Aaron Stetter: Welcome, new members of Congress

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As new members find their footing on Capitol Hill, learning the ins and outs of their new roles, ICBA is there to help them understand the strength of community banks and the critical role they play in economic prosperity in the U.S.

Aaron Stetter, ICBA


When the 118th U.S. Congress convenes Jan. 3, more than 80 new members of the Senate and House of Representatives will be sworn in—up from just over 50 in 2021. These members and their staff come from all kinds of backgrounds with varying experiences and perspectives.

As they find their footing on Capitol Hill, learning the ins and outs of their new roles, ICBA is there to help them understand the strength of community banks and the critical role they play in economic prosperity in the U.S.

This is the main mission of ICBA’s New Member Outreach Program, where ICBA’s congressional relations team reaches out to all new members of Congress and their staff. As a nonpartisan organization, ICBA seeks to greet and work with senators and representatives from all parties.

Many community bankers have already cultivated relationships with their elected members at the local level, making it easier for ICBA to connect and engage in legislative advocacy.

The New Member Outreach Program is more than a feel-good program that shows off the human side of community banking; it also focuses on the facts. Members of Congress and their key staff learn that community banks play an outsize role in supporting small businesses, making half of all small business loans under $1 million and 80% of bank agriculture loans. They hear how community banks led the way in Paycheck Protection Program (PPP) lending, ensuring that struggling small businesses had access to capital at a critical moment.

These educational sessions also dig into the direct impact community banks have in each congressperson’s district. It’s not just about branches and employees; ICBA shares details on the number and dollar amount of loans originated in home districts or states—including small business, commercial real estate, agriculture and mortgage lending.

ICBA also uses these meetings to set the stage for discussions about regulatory relief for community banks by showing that the financial services industry can’t be painted with a broad brush. Our congressional relations staff highlights the differences between locally focused, taxpaying community banks and the megabanks, credit unions and government-sponsored entities.

This gives ICBA the opportunity to open discussions about key legislative priorities, including pushing back against Small Business Administration (SBA) direct lending, credit card routing mandates, and climate risk management and regulation aimed at community banks. We explain why tax-advantaged credit unions and the Farm Credit System has unfair advantages that stymie community bank competition.

In addition, ICBA flexes the depth and breadth of its advocacy reach, highlighting our active partnership with 44 vibrant affiliated state groups.

Adhering to the spirit of community banking, ICBA also offers itself as a resource to members of Congress and their staff when they have questions about banking. No matter how intelligent a member or their staff is, no one comes to Washington knowing about every issue they will be called to vote upon. Offices are responsible for tracking hundreds of issues and have limited resources and in-house expertise.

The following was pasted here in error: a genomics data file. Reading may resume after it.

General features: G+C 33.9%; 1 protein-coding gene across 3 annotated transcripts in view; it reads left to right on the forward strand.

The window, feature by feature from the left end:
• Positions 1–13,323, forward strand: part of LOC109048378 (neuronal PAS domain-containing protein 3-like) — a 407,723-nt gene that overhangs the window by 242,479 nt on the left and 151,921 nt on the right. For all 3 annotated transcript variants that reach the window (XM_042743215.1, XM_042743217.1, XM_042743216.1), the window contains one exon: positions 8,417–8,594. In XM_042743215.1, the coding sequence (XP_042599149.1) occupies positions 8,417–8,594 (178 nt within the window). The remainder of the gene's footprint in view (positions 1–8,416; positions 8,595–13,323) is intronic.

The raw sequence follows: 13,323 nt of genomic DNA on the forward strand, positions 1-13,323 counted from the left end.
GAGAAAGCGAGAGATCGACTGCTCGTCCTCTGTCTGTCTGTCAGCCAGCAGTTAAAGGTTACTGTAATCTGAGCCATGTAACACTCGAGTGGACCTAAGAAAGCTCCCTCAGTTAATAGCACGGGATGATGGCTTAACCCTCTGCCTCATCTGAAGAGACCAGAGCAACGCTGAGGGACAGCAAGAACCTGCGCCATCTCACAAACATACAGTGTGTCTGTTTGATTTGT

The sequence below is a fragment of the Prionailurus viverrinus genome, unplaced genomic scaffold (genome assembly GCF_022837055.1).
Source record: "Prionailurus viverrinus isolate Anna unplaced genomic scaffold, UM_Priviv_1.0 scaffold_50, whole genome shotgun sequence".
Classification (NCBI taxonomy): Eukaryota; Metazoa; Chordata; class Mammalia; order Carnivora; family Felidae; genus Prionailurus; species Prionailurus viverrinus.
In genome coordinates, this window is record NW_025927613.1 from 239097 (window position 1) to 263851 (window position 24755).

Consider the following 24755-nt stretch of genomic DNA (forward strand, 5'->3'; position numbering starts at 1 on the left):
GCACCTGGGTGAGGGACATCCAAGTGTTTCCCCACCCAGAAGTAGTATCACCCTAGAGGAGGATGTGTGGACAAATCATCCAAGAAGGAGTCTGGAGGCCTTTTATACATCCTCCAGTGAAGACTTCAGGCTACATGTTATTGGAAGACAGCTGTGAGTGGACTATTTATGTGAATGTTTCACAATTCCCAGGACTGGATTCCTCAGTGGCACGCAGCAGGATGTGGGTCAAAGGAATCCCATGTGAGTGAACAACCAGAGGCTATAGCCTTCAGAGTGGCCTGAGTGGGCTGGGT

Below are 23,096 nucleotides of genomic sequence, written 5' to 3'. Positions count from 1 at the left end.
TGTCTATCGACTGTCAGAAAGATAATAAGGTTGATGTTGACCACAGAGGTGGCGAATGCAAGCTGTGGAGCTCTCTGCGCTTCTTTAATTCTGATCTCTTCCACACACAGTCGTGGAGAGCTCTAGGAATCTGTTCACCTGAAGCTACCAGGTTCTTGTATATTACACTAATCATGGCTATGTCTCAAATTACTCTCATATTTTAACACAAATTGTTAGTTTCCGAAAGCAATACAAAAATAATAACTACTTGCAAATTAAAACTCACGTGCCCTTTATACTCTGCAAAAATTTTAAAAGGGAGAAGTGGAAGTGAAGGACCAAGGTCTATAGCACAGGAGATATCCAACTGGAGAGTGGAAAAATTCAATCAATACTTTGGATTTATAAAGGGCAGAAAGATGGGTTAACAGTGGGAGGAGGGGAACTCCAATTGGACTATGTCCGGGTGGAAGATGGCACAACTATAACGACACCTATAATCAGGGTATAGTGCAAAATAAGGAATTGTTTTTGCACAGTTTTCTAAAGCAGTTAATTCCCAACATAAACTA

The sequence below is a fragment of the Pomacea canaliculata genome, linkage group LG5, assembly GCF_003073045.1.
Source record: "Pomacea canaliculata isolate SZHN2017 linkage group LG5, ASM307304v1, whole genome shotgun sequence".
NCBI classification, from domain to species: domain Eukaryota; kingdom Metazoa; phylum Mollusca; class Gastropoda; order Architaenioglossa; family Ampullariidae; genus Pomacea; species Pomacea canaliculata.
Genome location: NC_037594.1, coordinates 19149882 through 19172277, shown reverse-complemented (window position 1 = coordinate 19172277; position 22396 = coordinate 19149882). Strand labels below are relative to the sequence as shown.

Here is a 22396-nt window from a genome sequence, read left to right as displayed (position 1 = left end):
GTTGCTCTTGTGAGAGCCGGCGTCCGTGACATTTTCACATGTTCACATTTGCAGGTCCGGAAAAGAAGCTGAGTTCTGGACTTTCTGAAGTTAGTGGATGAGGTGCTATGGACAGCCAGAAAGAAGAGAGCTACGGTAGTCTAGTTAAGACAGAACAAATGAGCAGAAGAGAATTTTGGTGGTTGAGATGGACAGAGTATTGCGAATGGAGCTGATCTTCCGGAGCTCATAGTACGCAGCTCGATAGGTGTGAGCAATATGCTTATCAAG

ICBA’s congressional relations staff makes themselves available to provide credible, factual information about banking industry issues—whether it’s discussing the pros and cons of a specific bill, helping them address constituent questions or connecting them with a community banker in their district or state. The goal is to build a partnership with open dialogue.

Grassroots plus ICBA outreach yields success

While reaching out to more than 80 new members is a big job, the good news is that not every relationship will need to be built from scratch. Many community bankers have already cultivated relationships with their elected members at the local level, making it easier for ICBA to connect and engage in legislative advocacy.

To help identify members of Congress with existing relationships with community bankers, ICBA is conducting its State of Advocacy survey. It allows community bankers to identify and log their personal and professional relationships with lawmakers and regulators—in addition to measuring the awareness, importance and effectiveness of ICBA’s grassroots advocacy efforts.

Running through mid-February, the survey helps ICBA fine-tune its advocacy strategy, identifying the best opportunities for making inroads as well as the members who have the least exposure to community banking.

ICBA also pays close attention to committee assignments, making a special effort to reach out to members assigned to committees of particular importance to community banks, including tax writing, financial services, small business and agriculture.

Whether in-person or virtual video meetings, ICBA’s lobbyists are ready to start making congressional connections that will lead to legislative success through this session of Congress and beyond. Building working relationships with members of Congress and the influential staff members that inform their decision-making helps make that a reality.

It also requires help from community bankers. Be on the lookout for the State of Advocacy Survey this month. Let ICBA know about relationships you’ve nurtured with members of Congress and their staff.

And make a point of reaching out and congratulating the new members yourself. Advocacy begins with you!


Aaron Stetter (aaron.stetter@icba.org) is ICBA’s executive vice president of advocacy and strategic engagement.